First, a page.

A proposed class action claims that packages of Carnation Breakfast Essentials Nutritional Powder Drink Mix are misleadingly labeled in that the product contains less protein than advertised.
The 10-page complaint alleges that defendant Nestlé Healthcare Nutrition has misrepresented the protein content of its powdered drink mix, promoting 13 grams of protein per serving when it contains only five grams.
Although the front label of the Carnation Breakfast Essentials drink mix promotes “13g Protein,” smaller print reveals that consumers must add milk to reach the advertised total amount of protein “per prepared serving,” the suit says. The case argues that consumers would not think they need to add milk to the product because the label claim “3x vitamin D vs. milk” positions the drink mix as comparable to milk.
Moreover, the complaint asserts that the product label provides no instructions about how much milk to add or what kind of milk is required to obtain the advertised 13 grams of protein. The case says that due to the drink mix’s mislabeling, the plaintiff was led to believe that “whatever she mixed it with, such as water or milk, would not result in her getting less than 13g of protein.”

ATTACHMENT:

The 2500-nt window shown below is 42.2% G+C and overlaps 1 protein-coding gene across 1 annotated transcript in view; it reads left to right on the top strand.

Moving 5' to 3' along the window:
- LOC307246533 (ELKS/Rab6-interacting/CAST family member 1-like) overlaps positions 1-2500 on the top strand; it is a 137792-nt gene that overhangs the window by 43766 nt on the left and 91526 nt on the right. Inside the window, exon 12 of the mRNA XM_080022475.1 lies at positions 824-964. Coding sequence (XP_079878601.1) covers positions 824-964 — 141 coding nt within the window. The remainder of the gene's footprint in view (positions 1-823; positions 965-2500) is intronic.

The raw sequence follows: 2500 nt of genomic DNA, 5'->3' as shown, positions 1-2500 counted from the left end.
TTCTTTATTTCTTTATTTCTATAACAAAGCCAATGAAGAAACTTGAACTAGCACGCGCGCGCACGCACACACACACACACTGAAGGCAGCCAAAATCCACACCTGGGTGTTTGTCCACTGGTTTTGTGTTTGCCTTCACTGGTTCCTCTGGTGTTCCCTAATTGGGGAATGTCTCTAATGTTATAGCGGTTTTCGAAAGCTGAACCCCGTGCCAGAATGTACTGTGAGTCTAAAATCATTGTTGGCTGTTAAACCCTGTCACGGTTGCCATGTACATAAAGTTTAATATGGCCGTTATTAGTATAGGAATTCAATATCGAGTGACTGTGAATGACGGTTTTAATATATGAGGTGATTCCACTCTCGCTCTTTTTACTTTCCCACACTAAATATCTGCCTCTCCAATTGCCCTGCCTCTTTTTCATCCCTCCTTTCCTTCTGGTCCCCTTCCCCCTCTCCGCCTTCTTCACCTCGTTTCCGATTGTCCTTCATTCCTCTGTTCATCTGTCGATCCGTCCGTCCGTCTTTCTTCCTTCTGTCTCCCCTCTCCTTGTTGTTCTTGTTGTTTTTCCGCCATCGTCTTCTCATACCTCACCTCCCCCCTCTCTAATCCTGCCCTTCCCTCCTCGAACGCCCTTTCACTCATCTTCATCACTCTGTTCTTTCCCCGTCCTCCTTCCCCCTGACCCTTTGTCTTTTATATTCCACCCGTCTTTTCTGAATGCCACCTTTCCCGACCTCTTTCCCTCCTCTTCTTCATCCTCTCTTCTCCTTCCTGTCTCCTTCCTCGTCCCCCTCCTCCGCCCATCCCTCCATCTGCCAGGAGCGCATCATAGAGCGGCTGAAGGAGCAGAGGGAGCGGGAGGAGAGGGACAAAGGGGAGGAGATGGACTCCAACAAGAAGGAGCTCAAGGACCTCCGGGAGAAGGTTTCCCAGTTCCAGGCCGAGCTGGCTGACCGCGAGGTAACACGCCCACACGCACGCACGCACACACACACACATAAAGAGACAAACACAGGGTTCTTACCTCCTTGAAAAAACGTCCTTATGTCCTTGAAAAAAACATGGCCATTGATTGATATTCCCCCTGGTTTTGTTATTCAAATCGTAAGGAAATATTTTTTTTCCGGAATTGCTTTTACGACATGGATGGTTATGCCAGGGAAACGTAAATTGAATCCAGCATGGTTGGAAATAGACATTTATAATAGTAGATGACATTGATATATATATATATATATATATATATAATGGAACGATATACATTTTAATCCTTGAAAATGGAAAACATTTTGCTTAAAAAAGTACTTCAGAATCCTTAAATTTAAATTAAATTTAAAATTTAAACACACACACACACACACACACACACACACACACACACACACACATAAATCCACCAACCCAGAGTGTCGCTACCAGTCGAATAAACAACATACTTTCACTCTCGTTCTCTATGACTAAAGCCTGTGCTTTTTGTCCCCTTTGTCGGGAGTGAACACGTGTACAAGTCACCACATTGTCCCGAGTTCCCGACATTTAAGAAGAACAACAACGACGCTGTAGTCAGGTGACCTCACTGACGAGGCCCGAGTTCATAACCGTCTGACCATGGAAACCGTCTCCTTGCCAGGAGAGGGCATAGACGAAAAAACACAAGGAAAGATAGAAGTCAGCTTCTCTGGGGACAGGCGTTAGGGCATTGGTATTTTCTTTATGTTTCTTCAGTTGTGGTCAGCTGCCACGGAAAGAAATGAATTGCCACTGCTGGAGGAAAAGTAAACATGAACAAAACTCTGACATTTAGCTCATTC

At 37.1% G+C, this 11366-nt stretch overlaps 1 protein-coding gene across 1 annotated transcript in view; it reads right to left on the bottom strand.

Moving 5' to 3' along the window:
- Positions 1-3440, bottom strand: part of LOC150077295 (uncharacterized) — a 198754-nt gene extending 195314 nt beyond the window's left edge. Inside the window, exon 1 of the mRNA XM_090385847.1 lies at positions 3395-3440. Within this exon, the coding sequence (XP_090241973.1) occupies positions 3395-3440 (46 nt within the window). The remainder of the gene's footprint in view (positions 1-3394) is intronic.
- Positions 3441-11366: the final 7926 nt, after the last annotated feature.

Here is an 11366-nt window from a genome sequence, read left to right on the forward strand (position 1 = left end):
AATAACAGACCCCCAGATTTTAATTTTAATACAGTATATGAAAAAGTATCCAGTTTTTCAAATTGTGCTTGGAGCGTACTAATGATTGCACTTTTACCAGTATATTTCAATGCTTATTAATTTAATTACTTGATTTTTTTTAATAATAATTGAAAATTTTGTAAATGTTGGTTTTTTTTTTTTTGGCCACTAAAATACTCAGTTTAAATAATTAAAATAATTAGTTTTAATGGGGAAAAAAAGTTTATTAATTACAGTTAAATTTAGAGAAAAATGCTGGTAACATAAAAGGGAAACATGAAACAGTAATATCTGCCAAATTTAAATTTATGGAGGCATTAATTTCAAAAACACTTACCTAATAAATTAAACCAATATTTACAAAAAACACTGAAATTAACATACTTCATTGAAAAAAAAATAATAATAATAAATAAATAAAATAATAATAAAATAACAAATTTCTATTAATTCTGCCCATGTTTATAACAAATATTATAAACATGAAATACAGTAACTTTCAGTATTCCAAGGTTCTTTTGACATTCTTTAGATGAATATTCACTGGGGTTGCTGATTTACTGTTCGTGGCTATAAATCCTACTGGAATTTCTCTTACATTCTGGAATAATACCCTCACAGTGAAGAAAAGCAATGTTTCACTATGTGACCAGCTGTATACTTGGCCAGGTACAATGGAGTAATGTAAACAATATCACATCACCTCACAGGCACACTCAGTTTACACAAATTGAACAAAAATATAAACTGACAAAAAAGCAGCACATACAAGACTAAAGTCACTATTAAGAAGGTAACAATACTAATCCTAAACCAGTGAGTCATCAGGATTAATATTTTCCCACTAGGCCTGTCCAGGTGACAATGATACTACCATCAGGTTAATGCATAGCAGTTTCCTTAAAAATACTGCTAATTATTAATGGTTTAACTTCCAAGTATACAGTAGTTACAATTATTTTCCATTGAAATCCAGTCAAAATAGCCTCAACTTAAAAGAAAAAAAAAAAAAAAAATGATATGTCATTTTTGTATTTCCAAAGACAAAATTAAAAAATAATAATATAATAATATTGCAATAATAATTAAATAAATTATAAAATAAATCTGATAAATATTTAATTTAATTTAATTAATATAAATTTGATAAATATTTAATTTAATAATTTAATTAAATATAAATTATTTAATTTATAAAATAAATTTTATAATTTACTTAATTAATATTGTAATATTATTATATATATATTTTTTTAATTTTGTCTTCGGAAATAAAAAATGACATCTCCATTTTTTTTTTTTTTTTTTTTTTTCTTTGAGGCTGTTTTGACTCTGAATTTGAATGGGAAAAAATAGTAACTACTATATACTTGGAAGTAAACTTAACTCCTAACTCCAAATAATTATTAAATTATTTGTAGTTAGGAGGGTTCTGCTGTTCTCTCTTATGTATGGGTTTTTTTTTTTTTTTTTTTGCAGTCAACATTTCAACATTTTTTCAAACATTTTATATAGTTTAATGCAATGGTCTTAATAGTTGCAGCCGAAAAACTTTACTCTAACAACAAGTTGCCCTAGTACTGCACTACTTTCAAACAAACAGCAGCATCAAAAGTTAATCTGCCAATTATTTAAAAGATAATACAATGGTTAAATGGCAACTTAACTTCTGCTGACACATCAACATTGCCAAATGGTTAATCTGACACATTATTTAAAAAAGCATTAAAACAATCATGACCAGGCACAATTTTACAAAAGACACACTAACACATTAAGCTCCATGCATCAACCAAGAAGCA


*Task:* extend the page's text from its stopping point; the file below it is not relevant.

Per the complaint, Nestlé Healthcare Nutrition has purposefully mislabeled its drink mix to increase profits.
“Defendant was aware of the studies and reports showing that consumers are increasingly seeking foods with protein content, and used this information – some of it proprietary – to market it to consumers like Plaintiff.”
Likewise, marketing insights firm Precedence Research states that the global protein ingredients market is projected to grow from $72 billion to $114 billion by 2030. A study at NielsenIQ also shows that the market for plant-based protein, including dairy alternatives, is rapidly growing.
The lawsuit looks to cover New York, Utah, Wyoming, Arkansas, North Carolina, and Alabama residents who have purchased Carnation Breakfast Essentials Nutritional Powder Drink Mix within the statutory period.
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